Remember, there IS a test coming up. The 2012 elections.

These are possibly the 5 best sentences you’ll ever read and all applicable to this experiment:
1. You cannot legislate the poor into prosperity by legislating the wealthy out of prosperity.
2. What one person receives without working for, another person must work for without receiving.
3. The government cannot give to anybody anything that the government does not first take from somebody else.
4. You cannot multiply wealth by dividing it!
5. When half of the people get the idea that they do not have to work because the other half is going to take care of them, and when the other half gets the idea that it does no good to work because somebody else is going to get what they work for, that is the beginning of the end of any nation.

OK, so let’s bust out the scotch and just take these one at a time.

  1. Well I suppose that’s true enough. Luckily no one is trying to do that! Obama has lowered taxes. True, he has proposed increasing taxes on the wealthiest Americans by letting the top level “Bush tax cuts” expire, but even this will increase taxes by a whopping 3 – 5%, and remember that were talking about marginal rates. This only applies to traditional income, by the way. Capital gains taxes will remain at their historically low levels. So if this modest increase, back to the Clinton-era tax rates (when the economy was so awful!) constitutes “legislating the wealthy out of prosperity” then we should seriously examine our definition of prosperity.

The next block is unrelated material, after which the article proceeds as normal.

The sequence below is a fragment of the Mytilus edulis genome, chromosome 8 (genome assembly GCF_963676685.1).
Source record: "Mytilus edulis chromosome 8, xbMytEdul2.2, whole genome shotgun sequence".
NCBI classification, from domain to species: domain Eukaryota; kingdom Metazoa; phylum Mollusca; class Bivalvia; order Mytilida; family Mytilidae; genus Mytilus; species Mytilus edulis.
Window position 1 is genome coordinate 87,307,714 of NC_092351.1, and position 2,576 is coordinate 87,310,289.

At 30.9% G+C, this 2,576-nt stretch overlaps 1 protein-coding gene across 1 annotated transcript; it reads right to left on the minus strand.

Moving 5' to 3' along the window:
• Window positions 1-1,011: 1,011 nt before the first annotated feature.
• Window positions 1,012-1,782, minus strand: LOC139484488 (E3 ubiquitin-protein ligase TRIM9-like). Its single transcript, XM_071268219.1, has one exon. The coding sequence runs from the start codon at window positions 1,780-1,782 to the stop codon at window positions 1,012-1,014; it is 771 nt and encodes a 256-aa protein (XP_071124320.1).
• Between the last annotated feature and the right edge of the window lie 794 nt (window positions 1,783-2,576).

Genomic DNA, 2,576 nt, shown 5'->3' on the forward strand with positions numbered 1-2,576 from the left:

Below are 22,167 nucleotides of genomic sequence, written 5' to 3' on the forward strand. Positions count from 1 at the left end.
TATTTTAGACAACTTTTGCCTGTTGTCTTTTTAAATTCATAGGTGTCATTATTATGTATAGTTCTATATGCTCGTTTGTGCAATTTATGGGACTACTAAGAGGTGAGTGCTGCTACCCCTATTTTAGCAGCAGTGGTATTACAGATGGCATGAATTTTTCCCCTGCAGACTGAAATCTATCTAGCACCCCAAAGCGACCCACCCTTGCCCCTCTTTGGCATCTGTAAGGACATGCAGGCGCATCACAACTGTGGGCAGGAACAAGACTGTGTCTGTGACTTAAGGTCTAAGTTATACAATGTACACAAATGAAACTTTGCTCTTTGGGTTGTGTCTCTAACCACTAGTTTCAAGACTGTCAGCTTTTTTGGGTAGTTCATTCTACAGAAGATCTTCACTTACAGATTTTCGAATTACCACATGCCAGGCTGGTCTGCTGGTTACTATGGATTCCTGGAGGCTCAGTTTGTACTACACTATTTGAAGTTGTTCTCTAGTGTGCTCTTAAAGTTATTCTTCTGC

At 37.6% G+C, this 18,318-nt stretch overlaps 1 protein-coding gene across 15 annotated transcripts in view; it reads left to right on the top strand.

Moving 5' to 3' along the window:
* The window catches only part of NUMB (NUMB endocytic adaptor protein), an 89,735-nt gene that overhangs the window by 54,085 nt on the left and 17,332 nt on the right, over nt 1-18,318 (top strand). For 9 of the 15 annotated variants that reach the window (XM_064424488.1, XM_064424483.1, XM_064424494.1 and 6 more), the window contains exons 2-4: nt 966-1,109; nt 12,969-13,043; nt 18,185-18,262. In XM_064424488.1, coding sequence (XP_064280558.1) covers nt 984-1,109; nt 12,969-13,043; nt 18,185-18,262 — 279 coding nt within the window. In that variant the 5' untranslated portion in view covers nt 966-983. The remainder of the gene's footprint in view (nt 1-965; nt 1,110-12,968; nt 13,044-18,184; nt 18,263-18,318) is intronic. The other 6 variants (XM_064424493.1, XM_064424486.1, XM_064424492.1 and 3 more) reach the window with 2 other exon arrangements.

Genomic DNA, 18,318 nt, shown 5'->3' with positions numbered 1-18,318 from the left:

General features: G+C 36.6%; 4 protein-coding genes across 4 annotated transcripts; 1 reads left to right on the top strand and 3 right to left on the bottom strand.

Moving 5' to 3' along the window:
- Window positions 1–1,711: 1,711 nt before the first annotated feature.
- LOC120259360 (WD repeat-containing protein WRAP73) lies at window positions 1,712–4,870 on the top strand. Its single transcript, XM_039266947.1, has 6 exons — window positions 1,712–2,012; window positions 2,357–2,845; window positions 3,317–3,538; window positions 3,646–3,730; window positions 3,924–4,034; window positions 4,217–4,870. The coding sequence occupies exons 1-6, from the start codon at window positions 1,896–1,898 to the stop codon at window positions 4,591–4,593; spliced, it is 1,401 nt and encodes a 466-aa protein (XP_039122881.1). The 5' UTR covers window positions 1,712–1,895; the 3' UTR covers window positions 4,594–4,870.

2. This is just plainly not true. Economics is not a zero sum game. If this were true, what of “creating wealth”?
  3. Again, economics is not zero sum. If this were true, what about the bank bailouts? It turns out the government is really good at giving people free money! I presume that we’re referring to the idea that things like food stamps are just “stolen” out of the pockets of hardworking Americans by the ravenous poor, so lets assume for a minute that statement number 3 is in fact true. Now, lets assume that an employee of a bailed out bank gets a one million dollar bonus with his bailout funds. Not an outrageous assumption. Because the government can’t give someone anything it didn’t take from someone else, we’ll assume that it took that million from a foodstamp recipient. The average benefit is $4.40 per day. Thus, the government would have to take almost 623 years worth of benefits from that person to fund that bonus! That sounds way more egregious to me.